The Complete Picture: How Estrogen Affects Women with ADHD

 ADHD Weekly 2016-10-20

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For most women and girls affected by ADHD, severity of ADHD symptoms will fluctuate throughout the month, tied closely with their hormonal cycles.

Researcher and author Patricia Quinn, MD, tells the story of one woman, Adele, in her book Understanding Women with AD/HD. Dr. Quinn’s ground-breaking book was highlighted in Attention magazine. More recently, her book Understanding Girls with ADHD, Updated and Revised: How They Feel and Why They Do What They Do addresses the concerns of girls and young women struggling with ADHD symptoms.

"In my history, the severity of my symptoms has at times been mild, and at others rendered me useless,” Adele says. “Looking back, it seems as though the severity of my ADHD symptoms increased during times when my hormones were going through a major change, puberty and after giving birth, for example.”

Estrogen and Women’s ADHD Symptoms

“Women with ADHD must live in their bodies, and those bodies, or more specifically those brains, are subjected to monthly fluctuation of hormone levels,” writes Dr. Quinn. “Research has confirmed that the brain is a target organ for estrogen and that estrogen’s neuronal effects have functional consequences. Specifically, estrogen has been found to stimulate certain populations of dopamine and serotonin receptors in the brain, to stimulate a significant increase in dopaine2 (D2) receptors in the striatum, and to have effects throughout the brain including midbrain catecholamine and serotonin pathways.”

Dr. Quinn writes the changes in estrogen levels at puberty and again at menopause can dramatically impact a woman’s ADHD symptoms, along with her ability to function. Similar fluctuations related to a woman’s menstrual cycle can worsen both her ADHD symptoms and symptoms of premenstrual syndrome.

“The diagnosis of PMS is usually reserved for women whose symptoms include physical discomfort,” Dr. Quinn writes. “There also appears to be a subgroup of woman (three to eight percent) with PMS whose symptoms are primarily related to mood disorder. These women experience extreme mood and behavioral symptoms, leading to a diagnosis of premenstrual dysphoric disorder (PMDD). These women report symptoms of irritability, tension, dysphoria, and lability of mood that seriously interferes with their functioning and relationships. … Adolescent girls and women with ADHD clinically report high incidence of PMS symptoms involving mood disturbance. Some women with a diagnosis of ADHD report that their symptoms seem to worsen during the premenstrual period. These women may actually have premenstrual magnification. This condition most commonly occurs with mood or anxiety disorders, but could possibly be seen with ADHD.”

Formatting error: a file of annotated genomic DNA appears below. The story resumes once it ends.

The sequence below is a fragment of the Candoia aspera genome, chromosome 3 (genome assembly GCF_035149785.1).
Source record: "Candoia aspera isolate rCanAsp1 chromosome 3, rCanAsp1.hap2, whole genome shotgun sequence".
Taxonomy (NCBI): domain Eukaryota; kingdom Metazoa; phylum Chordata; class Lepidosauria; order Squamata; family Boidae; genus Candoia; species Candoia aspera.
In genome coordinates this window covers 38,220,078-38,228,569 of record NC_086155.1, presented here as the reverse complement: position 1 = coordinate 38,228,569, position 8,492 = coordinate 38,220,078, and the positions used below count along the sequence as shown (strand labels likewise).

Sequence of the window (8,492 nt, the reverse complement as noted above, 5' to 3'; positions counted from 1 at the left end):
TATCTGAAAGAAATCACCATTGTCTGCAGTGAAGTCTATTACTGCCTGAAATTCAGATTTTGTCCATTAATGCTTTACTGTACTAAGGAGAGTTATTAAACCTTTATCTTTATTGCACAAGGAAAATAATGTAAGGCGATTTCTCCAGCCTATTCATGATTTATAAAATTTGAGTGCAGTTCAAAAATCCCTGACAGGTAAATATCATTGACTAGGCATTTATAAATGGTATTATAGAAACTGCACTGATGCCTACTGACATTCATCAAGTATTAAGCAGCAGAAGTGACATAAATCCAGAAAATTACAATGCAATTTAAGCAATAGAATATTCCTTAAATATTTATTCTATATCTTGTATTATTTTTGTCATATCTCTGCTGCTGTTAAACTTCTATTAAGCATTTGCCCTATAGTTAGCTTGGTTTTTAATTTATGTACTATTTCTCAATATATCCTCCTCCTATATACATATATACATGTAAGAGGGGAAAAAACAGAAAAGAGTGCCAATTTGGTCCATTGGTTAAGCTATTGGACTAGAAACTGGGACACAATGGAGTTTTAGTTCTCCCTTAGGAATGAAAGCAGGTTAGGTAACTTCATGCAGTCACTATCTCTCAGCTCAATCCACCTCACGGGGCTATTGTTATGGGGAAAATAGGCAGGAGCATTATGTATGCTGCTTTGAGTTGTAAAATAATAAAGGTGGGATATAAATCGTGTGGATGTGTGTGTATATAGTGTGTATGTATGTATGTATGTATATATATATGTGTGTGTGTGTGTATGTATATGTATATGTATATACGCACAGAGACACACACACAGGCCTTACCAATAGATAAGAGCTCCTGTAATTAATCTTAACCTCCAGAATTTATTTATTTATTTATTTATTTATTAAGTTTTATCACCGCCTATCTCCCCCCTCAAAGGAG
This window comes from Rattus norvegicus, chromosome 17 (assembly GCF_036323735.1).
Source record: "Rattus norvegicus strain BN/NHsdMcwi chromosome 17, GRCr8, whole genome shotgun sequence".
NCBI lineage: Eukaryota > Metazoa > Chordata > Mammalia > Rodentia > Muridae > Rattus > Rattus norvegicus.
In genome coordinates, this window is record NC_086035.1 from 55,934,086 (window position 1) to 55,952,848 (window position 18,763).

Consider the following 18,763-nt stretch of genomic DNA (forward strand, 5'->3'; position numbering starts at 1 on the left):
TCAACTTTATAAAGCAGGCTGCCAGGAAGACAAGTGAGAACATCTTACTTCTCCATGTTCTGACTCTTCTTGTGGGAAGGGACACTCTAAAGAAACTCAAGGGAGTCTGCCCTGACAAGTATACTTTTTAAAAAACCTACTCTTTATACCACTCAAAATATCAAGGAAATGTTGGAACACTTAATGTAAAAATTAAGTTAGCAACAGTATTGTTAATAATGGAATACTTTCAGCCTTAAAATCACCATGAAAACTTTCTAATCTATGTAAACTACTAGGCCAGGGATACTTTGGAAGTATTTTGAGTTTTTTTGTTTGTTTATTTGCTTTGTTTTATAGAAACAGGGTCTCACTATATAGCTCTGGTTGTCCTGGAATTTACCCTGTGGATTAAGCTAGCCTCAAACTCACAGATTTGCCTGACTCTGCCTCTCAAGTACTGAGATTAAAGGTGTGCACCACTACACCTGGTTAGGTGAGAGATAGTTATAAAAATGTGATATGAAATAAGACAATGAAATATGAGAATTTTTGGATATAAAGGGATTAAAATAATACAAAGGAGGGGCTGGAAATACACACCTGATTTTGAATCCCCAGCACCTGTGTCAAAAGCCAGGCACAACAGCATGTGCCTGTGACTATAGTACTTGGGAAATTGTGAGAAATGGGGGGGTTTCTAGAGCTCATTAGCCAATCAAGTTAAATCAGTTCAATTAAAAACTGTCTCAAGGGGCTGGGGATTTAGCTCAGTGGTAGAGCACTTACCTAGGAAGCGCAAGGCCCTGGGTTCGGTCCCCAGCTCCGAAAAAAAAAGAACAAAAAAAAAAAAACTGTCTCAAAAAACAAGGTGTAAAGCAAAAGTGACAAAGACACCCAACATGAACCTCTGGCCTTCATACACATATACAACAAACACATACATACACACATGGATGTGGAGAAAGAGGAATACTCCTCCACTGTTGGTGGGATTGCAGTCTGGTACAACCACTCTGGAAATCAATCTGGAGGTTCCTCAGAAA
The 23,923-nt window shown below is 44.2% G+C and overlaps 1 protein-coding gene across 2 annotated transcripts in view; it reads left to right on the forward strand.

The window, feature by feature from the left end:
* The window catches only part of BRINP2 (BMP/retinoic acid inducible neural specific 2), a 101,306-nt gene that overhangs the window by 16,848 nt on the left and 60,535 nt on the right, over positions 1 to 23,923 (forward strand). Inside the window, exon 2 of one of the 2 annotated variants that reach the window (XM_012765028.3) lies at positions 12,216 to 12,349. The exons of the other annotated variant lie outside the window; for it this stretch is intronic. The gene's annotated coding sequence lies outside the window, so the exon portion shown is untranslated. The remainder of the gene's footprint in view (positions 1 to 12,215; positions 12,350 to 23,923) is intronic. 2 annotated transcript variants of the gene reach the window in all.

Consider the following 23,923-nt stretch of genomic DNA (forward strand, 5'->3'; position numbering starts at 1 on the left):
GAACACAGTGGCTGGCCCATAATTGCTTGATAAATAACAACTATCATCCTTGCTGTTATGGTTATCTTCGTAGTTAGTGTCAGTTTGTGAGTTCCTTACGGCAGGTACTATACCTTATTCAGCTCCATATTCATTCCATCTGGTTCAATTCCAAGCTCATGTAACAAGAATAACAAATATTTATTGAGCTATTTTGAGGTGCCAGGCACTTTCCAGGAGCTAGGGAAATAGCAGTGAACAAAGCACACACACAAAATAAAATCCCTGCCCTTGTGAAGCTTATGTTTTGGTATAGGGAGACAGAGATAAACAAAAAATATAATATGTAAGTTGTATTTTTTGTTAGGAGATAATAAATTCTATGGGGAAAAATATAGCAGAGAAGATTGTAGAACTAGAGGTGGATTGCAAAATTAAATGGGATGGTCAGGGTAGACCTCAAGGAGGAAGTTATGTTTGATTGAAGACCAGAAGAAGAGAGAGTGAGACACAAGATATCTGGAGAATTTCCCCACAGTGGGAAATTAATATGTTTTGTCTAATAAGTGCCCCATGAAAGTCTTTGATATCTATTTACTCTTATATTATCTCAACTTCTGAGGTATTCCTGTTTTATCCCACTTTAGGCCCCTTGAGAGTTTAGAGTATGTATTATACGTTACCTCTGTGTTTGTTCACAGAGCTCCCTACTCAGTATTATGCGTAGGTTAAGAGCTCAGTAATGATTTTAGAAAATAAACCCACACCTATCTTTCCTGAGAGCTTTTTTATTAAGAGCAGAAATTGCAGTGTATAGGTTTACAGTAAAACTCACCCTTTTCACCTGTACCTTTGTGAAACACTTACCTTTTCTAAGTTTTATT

Women and girls need to seek out medical professionals who understand the impact of estrogen on their symptoms, Dr. Quinn writes.

“The key to better outcomes for women with ADHD lies not only in better recognition of the disorder, but in the realization that in addition to their ADHD, they must cope with an ever-changing hormonal environment that can have a significant impact on their ADHD symptoms,” she says. “While these symptoms respond equally well to stimulant medication independent of hormone levels, when low estrogen states enter the picture a more coordinated treatment approach may need to be undertaken. For those women whose symptoms worsen during the monthly cycle or with menopause, estrogen administration can help stabilize mood and improve memory. Combined therapy with stimulants, an SSRI and estrogen replacement may be necessary for women with worsening ADHD symptoms, PMS, or PPMS.”

Read more about estrogen’s relationship to ADHD symptoms at ADHD in Women: Do We Have the Complete Picture?

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